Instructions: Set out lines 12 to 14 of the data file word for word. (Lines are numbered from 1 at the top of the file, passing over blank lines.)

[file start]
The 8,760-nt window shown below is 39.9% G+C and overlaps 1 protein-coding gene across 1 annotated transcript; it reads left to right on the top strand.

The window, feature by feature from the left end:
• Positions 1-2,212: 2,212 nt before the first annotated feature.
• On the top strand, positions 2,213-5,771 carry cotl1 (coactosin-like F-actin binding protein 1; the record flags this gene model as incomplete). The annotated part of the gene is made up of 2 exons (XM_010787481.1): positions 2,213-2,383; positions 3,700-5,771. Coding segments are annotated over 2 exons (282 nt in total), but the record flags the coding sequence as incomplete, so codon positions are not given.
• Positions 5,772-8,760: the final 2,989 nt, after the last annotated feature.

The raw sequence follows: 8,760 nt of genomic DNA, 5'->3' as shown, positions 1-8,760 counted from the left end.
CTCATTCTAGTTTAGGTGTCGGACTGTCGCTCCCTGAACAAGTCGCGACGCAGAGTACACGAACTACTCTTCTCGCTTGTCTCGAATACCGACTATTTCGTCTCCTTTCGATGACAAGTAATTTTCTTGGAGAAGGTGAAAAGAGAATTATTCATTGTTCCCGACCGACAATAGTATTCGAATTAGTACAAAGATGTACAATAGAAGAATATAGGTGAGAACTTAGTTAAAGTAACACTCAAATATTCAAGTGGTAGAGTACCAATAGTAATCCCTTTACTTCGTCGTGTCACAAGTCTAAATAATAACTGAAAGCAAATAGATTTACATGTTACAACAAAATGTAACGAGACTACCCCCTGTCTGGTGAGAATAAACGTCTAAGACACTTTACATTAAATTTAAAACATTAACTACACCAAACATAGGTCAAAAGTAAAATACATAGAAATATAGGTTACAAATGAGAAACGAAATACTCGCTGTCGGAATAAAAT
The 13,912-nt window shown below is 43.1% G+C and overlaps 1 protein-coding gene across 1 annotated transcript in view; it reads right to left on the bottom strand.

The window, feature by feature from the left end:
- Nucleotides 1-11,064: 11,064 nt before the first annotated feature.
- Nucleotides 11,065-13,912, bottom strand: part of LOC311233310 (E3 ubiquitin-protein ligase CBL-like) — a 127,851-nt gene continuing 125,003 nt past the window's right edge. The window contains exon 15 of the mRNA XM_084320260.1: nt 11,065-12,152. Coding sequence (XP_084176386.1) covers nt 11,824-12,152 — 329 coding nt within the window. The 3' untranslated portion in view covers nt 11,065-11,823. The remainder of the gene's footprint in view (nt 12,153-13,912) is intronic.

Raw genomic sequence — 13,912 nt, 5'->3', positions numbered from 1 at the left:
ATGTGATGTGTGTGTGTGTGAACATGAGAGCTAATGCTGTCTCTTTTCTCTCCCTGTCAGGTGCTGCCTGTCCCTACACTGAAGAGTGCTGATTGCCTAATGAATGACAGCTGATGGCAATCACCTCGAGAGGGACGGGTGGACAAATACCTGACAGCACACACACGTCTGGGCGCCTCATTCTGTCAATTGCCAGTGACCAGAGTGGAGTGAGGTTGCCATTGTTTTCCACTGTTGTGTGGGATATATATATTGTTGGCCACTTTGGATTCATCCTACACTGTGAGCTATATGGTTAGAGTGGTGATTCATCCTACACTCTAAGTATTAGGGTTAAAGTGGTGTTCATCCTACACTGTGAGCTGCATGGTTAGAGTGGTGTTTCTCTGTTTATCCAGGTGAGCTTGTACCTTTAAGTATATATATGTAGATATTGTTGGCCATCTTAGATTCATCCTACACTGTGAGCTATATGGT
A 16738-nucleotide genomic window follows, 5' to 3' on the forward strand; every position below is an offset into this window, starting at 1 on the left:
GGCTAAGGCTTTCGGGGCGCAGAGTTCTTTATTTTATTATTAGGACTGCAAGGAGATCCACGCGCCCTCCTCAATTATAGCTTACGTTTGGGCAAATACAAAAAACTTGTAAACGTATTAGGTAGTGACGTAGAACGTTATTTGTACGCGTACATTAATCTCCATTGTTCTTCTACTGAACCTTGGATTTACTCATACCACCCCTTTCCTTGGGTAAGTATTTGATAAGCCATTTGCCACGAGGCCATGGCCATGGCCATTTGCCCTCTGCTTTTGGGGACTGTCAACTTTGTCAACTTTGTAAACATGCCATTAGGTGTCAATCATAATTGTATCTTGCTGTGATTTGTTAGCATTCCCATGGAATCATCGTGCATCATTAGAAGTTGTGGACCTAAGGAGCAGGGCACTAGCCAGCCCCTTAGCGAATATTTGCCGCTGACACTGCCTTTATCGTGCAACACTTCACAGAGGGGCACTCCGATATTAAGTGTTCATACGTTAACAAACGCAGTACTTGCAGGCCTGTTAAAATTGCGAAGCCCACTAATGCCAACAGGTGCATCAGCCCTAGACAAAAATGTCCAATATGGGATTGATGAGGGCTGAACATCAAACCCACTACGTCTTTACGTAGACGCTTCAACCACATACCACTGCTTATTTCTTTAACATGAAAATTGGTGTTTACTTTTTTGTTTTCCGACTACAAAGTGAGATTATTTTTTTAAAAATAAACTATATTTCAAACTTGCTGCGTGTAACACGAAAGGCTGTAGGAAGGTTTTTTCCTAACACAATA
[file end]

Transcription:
Raw genomic sequence — 13,912 nt, 5'->3', positions numbered from 1 at the left:
ATGTGATGTGTGTGTGTGTGAACATGAGAGCTAATGCTGTCTCTTTTCTCTCCCTGTCAGGTGCTGCCTGTCCCTACACTGAAGAGTGCTGATTGCCTAATGAATGACAGCTGATGGCAATCACCTCGAGAGGGACGGGTGGACAAATACCTGACAGCACACACACGTCTGGGCGCCTCATTCTGTCAATTGCCAGTGACCAGAGTGGAGTGAGGTTGCCATTGTTTTCCACTGTTGTGTGGGATATATATATTGTTGGCCACTTTGGATTCATCCTACACTGTGAGCTATATGGTTAGAGTGGTGATTCATCCTACACTCTAAGTATTAGGGTTAAAGTGGTGTTCATCCTACACTGTGAGCTGCATGGTTAGAGTGGTGTTTCTCTGTTTATCCAGGTGAGCTTGTACCTTTAAGTATATATATGTAGATATTGTTGGCCATCTTAGATTCATCCTACACTGTGAGCTATATGGT
A 16738-nucleotide genomic window follows, 5' to 3' on the forward strand; every position below is an offset into this window, starting at 1 on the left: